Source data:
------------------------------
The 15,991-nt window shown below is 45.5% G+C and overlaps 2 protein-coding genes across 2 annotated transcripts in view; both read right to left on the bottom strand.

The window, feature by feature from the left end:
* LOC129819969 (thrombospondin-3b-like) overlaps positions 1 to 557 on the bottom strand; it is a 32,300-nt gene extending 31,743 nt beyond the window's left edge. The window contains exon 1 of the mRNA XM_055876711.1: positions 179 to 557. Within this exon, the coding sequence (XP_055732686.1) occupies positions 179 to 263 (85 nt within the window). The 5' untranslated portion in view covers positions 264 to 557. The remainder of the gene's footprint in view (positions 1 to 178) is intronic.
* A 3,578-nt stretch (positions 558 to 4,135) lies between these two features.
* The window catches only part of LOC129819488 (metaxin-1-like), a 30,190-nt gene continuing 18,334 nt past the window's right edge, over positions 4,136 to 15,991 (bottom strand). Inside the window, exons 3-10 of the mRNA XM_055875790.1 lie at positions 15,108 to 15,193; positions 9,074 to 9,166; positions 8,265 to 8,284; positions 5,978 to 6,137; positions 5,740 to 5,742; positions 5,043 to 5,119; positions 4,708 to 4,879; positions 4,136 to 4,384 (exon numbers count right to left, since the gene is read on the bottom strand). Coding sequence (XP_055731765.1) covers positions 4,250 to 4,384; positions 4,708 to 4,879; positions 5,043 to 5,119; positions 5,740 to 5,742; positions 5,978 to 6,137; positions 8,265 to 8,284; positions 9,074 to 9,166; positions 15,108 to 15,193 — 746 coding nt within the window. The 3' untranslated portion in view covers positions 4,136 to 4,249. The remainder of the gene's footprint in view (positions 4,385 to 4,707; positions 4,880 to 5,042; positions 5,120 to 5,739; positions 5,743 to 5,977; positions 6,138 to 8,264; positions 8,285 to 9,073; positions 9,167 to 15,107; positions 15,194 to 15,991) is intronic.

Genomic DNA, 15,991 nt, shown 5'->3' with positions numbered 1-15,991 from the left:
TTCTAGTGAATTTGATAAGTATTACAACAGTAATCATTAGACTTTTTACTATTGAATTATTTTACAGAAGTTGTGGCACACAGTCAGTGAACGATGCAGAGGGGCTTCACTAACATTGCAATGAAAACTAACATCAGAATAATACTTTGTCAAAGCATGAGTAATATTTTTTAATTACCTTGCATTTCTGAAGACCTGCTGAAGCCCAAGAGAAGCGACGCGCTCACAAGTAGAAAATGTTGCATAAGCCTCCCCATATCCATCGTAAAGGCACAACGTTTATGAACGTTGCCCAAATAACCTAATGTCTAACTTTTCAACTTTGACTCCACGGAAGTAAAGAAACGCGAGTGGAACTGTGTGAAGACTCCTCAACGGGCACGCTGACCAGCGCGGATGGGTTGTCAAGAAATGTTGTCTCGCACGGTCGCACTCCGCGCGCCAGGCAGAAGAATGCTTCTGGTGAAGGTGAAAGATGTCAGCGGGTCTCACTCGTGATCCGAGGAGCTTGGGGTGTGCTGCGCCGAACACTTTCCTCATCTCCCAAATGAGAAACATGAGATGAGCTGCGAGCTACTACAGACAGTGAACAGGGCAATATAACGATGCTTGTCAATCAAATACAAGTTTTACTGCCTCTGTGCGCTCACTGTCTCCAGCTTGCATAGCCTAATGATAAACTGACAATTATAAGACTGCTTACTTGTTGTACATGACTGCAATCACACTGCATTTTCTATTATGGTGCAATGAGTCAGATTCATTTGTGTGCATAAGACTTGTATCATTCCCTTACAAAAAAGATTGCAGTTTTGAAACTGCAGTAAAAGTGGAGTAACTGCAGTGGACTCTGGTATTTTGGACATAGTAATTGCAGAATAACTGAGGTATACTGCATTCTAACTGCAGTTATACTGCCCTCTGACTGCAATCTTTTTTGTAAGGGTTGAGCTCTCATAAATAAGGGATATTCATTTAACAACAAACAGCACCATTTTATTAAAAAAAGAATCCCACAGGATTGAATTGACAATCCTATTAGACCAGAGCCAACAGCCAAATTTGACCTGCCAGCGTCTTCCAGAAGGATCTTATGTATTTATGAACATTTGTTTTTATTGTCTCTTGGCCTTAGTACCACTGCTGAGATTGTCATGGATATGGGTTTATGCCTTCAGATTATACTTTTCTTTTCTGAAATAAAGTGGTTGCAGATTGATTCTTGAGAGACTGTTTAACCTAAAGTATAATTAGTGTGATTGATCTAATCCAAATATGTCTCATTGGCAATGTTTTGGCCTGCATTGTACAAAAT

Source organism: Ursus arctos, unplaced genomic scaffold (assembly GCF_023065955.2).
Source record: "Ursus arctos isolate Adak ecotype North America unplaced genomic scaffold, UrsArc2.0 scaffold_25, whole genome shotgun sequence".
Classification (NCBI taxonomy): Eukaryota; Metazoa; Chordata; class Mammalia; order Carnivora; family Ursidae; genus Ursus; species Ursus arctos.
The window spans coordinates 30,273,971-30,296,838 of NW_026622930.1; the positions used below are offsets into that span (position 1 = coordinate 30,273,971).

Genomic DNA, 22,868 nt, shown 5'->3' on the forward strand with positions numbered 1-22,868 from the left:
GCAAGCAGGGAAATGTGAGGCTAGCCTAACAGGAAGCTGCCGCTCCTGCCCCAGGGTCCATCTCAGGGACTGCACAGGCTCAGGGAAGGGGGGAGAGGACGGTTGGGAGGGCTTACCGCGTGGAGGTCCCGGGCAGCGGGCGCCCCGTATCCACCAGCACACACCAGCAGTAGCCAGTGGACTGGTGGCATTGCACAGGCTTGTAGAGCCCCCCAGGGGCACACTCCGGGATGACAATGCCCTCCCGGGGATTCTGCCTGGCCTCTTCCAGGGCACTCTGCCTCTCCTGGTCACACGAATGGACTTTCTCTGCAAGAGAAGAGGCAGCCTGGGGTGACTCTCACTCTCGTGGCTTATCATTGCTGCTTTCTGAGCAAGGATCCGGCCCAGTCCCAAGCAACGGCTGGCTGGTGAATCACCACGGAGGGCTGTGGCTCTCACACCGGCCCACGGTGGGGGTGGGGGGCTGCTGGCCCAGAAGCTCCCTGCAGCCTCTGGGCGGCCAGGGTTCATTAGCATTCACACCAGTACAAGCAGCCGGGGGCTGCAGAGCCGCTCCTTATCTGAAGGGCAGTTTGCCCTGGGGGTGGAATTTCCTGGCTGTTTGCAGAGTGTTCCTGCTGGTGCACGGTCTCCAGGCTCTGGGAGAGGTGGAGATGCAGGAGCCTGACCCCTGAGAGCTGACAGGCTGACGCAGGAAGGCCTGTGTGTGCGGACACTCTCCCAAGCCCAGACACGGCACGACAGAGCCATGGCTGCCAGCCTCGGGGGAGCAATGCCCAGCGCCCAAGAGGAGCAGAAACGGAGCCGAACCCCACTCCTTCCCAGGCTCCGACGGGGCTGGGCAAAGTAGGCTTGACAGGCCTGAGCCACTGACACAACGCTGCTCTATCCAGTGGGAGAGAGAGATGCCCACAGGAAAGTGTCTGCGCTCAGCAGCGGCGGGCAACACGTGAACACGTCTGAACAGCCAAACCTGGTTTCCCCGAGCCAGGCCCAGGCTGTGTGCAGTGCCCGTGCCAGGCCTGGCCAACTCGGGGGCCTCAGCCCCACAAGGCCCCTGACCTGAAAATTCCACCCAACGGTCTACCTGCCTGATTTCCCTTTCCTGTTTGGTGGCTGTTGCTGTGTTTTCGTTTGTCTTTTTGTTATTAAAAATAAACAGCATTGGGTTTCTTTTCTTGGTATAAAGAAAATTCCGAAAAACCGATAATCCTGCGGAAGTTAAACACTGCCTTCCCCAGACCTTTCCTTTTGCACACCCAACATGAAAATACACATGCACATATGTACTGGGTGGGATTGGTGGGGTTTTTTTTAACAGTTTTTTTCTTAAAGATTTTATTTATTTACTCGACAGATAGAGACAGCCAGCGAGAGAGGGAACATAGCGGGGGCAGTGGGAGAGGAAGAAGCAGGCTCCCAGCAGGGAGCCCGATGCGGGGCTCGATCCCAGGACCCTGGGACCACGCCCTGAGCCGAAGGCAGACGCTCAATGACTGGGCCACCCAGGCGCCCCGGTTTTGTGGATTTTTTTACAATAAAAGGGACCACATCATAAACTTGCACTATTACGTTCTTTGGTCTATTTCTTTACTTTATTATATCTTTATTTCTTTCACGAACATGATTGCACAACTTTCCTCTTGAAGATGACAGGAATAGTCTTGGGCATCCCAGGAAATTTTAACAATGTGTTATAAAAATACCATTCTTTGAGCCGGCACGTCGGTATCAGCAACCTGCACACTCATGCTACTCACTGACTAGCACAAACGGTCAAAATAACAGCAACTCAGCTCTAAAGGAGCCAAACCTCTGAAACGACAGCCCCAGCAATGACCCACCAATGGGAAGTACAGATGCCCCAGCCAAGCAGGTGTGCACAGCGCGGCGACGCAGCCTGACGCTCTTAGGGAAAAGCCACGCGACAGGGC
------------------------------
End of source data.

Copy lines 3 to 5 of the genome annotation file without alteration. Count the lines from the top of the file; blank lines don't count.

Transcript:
* LOC129819969 (thrombospondin-3b-like) overlaps positions 1 to 557 on the bottom strand; it is a 32,300-nt gene extending 31,743 nt beyond the window's left edge. The window contains exon 1 of the mRNA XM_055876711.1: positions 179 to 557. Within this exon, the coding sequence (XP_055732686.1) occupies positions 179 to 263 (85 nt within the window). The 5' untranslated portion in view covers positions 264 to 557. The remainder of the gene's footprint in view (positions 1 to 178) is intronic.
* A 3,578-nt stretch (positions 558 to 4,135) lies between these two features.
* The window catches only part of LOC129819488 (metaxin-1-like), a 30,190-nt gene continuing 18,334 nt past the window's right edge, over positions 4,136 to 15,991 (bottom strand). Inside the window, exons 3-10 of the mRNA XM_055875790.1 lie at positions 15,108 to 15,193; positions 9,074 to 9,166; positions 8,265 to 8,284; positions 5,978 to 6,137; positions 5,740 to 5,742; positions 5,043 to 5,119; positions 4,708 to 4,879; positions 4,136 to 4,384 (exon numbers count right to left, since the gene is read on the bottom strand). Coding sequence (XP_055731765.1) covers positions 4,250 to 4,384; positions 4,708 to 4,879; positions 5,043 to 5,119; positions 5,740 to 5,742; positions 5,978 to 6,137; positions 8,265 to 8,284; positions 9,074 to 9,166; positions 15,108 to 15,193 — 746 coding nt within the window. The 3' untranslated portion in view covers positions 4,136 to 4,249. The remainder of the gene's footprint in view (positions 4,385 to 4,707; positions 4,880 to 5,042; positions 5,120 to 5,739; positions 5,743 to 5,977; positions 6,138 to 8,264; positions 8,285 to 9,073; positions 9,167 to 15,107; positions 15,194 to 15,991) is intronic.